Guest Commentary: Justin Gonzalez Case Demonstrates Judicial Inequities

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By Megan Raschig

California has made great strides in criminal justice reform in past years, eliminating three strikes and reworking unjust sentencing laws and budgetary priorities among other progressive shifts.

These policies give hope that justice will be served in this state, which scholar Ruth Wilson Gilmore aptly called ‘the Golden Gulag’ in 2007. But what good is reform if the courts do not follow procedure? Besides justice reform in the abstract, will California’s courts provide justice for Justin Gonzalez?

On Friday, Jan. 26, 22-year-old Yolo County resident Justin Gonzalez is scheduled to receive a 55-year sentence for a murder that has not been convincingly evidenced in court.

Judge Daniel Maguire must not proceed on this flawed case. Instead, the District Attorney, Jeff Reisig of Yolo County, must be recognized for prosecutorial misconduct for the slippery, dangerous way he has let the trial’s key witnesses change their stories and positions.

Witness A, 16 months ago, repeatedly could not identify Gonzalez in a line-up. Changing her status from witness to victim in the intervening period, and applying meanwhile for a U-visa granted to victims of violent crimes, hardly seems like witness integrity. The wild inconsistencies in her testimony only confirm that she is not a credible source of the truth. Witness B’s status originated as co-defendant – she was a perpetrator of the crime — whose testimony now wildly conflicts with the previous testimony she gave at her Grand Jury indictment. She has openly admitted to perjury. How can it be that Reisig has incentivized these “witnesses” to serve as such, condemning a young man so that they might go free? What kind of court allows this kind of blatant misconduct, as well as other suppression of evidence and nondisclosure of critical circumstances?

Gonzalez’s family has been vocal in raising awareness for Justin’s wrongful conviction, but time is moving too quickly and their resources are few. Gonzalez’s mother organized a blood drive last
week, with supporters literally giving their own blood to raise the legal fees needed to mount this challenge.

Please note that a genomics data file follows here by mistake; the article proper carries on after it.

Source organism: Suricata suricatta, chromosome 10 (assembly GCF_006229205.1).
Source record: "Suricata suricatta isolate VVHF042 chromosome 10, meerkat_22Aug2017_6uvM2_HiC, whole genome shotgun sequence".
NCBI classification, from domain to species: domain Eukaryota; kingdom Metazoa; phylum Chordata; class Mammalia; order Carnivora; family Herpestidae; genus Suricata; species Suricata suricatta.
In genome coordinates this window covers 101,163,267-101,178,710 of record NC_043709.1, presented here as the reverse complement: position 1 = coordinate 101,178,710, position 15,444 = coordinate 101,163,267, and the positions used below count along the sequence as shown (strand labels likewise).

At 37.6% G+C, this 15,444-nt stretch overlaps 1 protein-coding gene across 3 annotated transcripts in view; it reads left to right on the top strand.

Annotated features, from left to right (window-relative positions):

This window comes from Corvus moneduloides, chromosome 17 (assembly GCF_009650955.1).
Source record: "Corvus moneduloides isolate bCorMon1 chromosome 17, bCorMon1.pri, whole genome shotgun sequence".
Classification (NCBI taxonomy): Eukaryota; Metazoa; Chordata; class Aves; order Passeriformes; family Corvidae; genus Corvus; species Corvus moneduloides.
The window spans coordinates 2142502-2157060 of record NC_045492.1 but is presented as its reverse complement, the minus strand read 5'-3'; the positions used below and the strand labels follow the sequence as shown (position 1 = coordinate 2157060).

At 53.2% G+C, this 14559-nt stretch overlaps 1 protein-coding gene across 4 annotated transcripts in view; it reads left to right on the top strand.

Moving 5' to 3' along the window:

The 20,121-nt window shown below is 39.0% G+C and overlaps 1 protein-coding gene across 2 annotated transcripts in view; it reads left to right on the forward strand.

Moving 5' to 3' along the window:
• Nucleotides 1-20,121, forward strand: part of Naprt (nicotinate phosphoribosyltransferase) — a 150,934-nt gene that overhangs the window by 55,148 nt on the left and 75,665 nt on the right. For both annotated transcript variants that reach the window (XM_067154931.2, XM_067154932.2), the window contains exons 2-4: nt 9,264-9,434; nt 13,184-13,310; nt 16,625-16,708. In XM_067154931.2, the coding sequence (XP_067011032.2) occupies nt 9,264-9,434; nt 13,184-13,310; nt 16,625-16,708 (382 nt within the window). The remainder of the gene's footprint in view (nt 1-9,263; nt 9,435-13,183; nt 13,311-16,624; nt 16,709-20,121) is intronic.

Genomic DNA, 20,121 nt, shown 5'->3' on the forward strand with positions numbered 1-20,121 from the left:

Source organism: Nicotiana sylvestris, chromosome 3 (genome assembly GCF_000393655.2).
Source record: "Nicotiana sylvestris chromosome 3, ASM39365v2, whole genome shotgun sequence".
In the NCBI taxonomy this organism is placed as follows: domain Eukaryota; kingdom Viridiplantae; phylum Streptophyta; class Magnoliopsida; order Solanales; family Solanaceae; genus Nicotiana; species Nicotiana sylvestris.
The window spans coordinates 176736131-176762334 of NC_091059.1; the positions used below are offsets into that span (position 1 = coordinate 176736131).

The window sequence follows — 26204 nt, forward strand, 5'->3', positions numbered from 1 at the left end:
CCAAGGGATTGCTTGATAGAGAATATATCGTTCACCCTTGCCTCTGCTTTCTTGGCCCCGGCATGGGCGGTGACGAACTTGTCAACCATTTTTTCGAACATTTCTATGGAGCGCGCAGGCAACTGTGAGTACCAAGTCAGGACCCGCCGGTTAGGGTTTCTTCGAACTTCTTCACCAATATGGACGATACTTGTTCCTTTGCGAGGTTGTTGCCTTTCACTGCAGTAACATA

Gonzalez’s aunt Mary, founder of Mothers United Against Gang Violence, spoke out at a press conference and protest outside the Yolo County Court on Jan. 8, listing multiple examples of misconduct in these proceedings: “discovery violations, no DNA, no fingerprints, no credible witnesses that can identify Justin being near the victim at the time of the assault… There is clear (and) convincing evidence that Justin is innocent.”

This event was co-hosted with the family of another young Latino man believed wrongfully convicted in the same court, Joshua Cadenaz-Lopez. They also charge that police did not follow procedure in handling their son’s case, and he now faces 85 to 100 years in the face of their disregard for the rules meant to protect the innocent and guarantee justice.

All the Gonzalez family wants is procedure: accountability in the court of law, and the due and diligent process every person in this country should be guaranteed. All they want is justice for Justin.

Megan Raschig is a member of Mothers United Against Gang Violence and is with the University of Virginia in the Department of Anthropology.



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Disclaimer: the views expressed by guest writers are strictly those of the author and may not reflect the views of the Vanguard, its editor, or its editorial board.

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4 thoughts on “Guest Commentary: Justin Gonzalez Case Demonstrates Judicial Inequities”

  1. Tia Will

    I have an only tangentially related question. I was under the impression that blood banks could no longer pay for donations of blood in California. Has something changed or am I just plain wrong ?

    1. John Hobbs

      I believe  you may be paid for plasma, but not whole blood. The FDA and WHO discourage sale of whole blood for moral and security reasons. Plasma is not put into another person intact, but made into a plethora of protein products that go into pharmaceuticals and are stripped of any viruses or other contaminates during processing.

    2. Howard P

      Good question… growing up Dad donated to a ‘blood bank’ on the SF peninsula (Irwin Memorial?)… in those days, if you gave a pint, you were guaranteed a pint, at no cost… Dad was banking ~ 3 gallons… never got a drop. [never needed a drop]

      Now, it is a true donation… even if you give, you (or your insurance) pay full freight [as I understand it] if you need blood, platelets, or plasma.  No discount, no priority.  No incentive other than altruism.

      Or maybe some OJ and a cookie…

  2. David Greenwald

    The original had a couple of errors.  The sentencing is scheduled for Friday, January 26 (not today) and the press conference was January 8 (not the 9th).

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